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Show HN: Minio – S3 Compatible Object Storage | Hacker News

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Original source (news.ycombinator.com)
Tags: s3 minio s3-compatible news.ycombinator.com
Clipped on: 2017-04-24

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Hello HN,

Here is a bit more explanation about erasure code and bit-rot protection.

Minio along with being S3 compatible also protects data against hardware failures and silent data corruption using erasure code and checksums. You may lose roughly half the number ((N/2)-1) of drives and still be able to recover the data.

Minio uses Reed-Solomon code to stripe objects into N/2 data and N/2 parity blocks. This means that in a 12 drive setup, an object is striped across as 6 data and 6 parity blocks. You can lose as many as 5 drives (be it parity or data) and still reconstruct the data reliably from the remaining drives.

Minio also supports bit-rot detection transparently which works along with erasure code using high speed BLAKE2 - https://github.com/minio/blake2b-simd hash based checksums.

I tried minio and was really impressed with how easy it is to get started.

But I couldn't figure out how to scale it or make it reliable. Having my entire system depend on a single server not going down is a non-starter for me. Do you consider this use case in-scope?

I've been looking at Skylable instead. While setting it up is a little clunky, it's the only open source package I've found that explicitly supports replication across multiple datacenters - which is even more interesting to me than simply across servers within a data center.

For reliability, you could start another minio server process on a different machine and use "mc mirror" subcommand (https://docs.minio.io/docs/minio-client-complete-guide#mirro...) to asynchronously copy out data. In this release, one needs to run "mc mirror" periodically using cron(8) or an equivalent tool in their platform. We are looking at providing "-c" option to "mc mirror" subcommand, which performs continuous replication. i.e, there would be no need run it periodically.

Minio encourages micro-storage architecture and scalability is achieved by deploying many minio server instances.

Hope that helps.

Disclaimer: I work at Minio.

To clarify my previous reply, in a cloud environment, scalability and multi-tenancy is achieved by spawning many instances of minio server, one per tenant. We are also working on a distributed minio server at the moment.


The continuous async replication feature you mention would be ideal, especially if it's setup so that I can use consul/etcd/... to automatically elect a "master". If you also added (1) a feature so that writes can be redirected to another instance, and (2) a feature so that I can direct SOME of my reads to a master (reads where I care about consistency), then you'd have a not too difficulty to implement - but also very powerful - distributed version of minio. Maybe something along those lines is what you are planning.

Many instances of minio makes a lot of sense to me, and it seems light weight enough (i.e. resources like memory) that it would work. The only deal-breaker feature which looked like it was missing was the ability to set a disk quota. In multi-tenant environments it's important to have resource limits for reliability reasons. I considered putting each minio instance in it's own ZFS volume to handle disk quotas, but I would have had to write a lot of glue code to make that work from a deployment perspective.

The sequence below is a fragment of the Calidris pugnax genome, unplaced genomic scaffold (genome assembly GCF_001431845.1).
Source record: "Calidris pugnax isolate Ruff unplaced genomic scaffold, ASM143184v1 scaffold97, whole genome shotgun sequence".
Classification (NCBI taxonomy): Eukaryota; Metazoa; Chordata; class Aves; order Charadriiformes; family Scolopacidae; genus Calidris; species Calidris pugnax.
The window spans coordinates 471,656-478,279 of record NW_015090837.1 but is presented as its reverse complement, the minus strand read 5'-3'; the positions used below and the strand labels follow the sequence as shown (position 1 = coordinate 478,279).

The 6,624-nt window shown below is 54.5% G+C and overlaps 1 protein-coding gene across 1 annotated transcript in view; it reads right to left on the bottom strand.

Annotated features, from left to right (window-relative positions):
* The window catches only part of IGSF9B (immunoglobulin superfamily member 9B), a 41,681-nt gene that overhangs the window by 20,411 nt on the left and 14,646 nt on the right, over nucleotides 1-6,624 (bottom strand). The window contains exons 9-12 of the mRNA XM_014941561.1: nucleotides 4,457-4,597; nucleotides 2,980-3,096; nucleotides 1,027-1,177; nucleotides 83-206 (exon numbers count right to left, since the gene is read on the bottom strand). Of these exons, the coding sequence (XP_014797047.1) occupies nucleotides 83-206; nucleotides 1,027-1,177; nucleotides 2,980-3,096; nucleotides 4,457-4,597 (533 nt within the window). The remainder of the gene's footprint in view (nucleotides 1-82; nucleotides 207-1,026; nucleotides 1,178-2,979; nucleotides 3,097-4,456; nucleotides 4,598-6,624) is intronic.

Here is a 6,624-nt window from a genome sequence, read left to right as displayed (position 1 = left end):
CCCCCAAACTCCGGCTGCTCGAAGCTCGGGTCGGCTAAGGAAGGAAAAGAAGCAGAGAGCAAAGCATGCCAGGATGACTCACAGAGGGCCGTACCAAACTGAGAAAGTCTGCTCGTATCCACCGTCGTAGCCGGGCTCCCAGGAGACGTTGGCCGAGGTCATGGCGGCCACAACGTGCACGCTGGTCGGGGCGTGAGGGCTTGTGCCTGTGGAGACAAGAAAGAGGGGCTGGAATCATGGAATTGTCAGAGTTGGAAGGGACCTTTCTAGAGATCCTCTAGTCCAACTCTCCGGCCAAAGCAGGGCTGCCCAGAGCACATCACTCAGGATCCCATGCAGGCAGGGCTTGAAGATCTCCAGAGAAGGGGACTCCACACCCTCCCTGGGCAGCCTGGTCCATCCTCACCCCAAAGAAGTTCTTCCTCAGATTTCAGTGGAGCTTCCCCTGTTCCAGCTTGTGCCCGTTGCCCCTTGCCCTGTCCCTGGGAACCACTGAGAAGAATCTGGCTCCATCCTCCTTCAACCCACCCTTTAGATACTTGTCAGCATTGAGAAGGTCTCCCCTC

Great work on minio - it's the least painful to use S3 server implementation I've run across so far.

Good point @devplusops. Disk quota should be built into Minio. Will add it to the roadmap.

While I commend the developers of Minio for building what appears to be a functional S3-API-compatible system in Go Lang it seems to me to be missing the key thing that makes S3 a compelling object/data storage solution -- the distributed part. Meaning, while I see that a Minio developer (y4m4b4) talks about erasure coding, something when talking about AWS/S3 normally refers to the way data is encoded and replicated across nodes to mitigate outright data loss as well as bit rot, their description states "You may lose roughly half the number of drives..." -- "drives" not "systems" or "nodes". This appears to be a single node solution, or have I overlooked the documentation describing how to join nodes together into a cluster? The description given is much more akin to RAID, which is fine and useful for distributing data across disks connected to a single system.

I hope that this is just an early announcement of a thing that is going to mature into a fully distributed solution, or that it is made clear that this is like SQLite (Minio is to AWS/S3 as SQLite is to RDBMS systems [PostgreSQL, Oracle, etc.]) -- something intended to be smaller in scope and single node only. Leaving this fuzzy will lead to many people being confused and potentially someone depending on this system and later dealing with massive data loss when their drive or drives fail.

Could the developers of Minio please make a statement as to which direction they intending on going? Is this a single node S3-API compatible solution (which is valuable for a specific class of problems) or something that will eventually be designed to store data across 10s/100s/1000s of nodes geographically distributed all working together to maintain some degree of availability and data integrity?

What's Minio going to be when it grows up? a) S3Lite b) S3

Wow this looks interesting. Nice job team minio

Thanks @unknownhad

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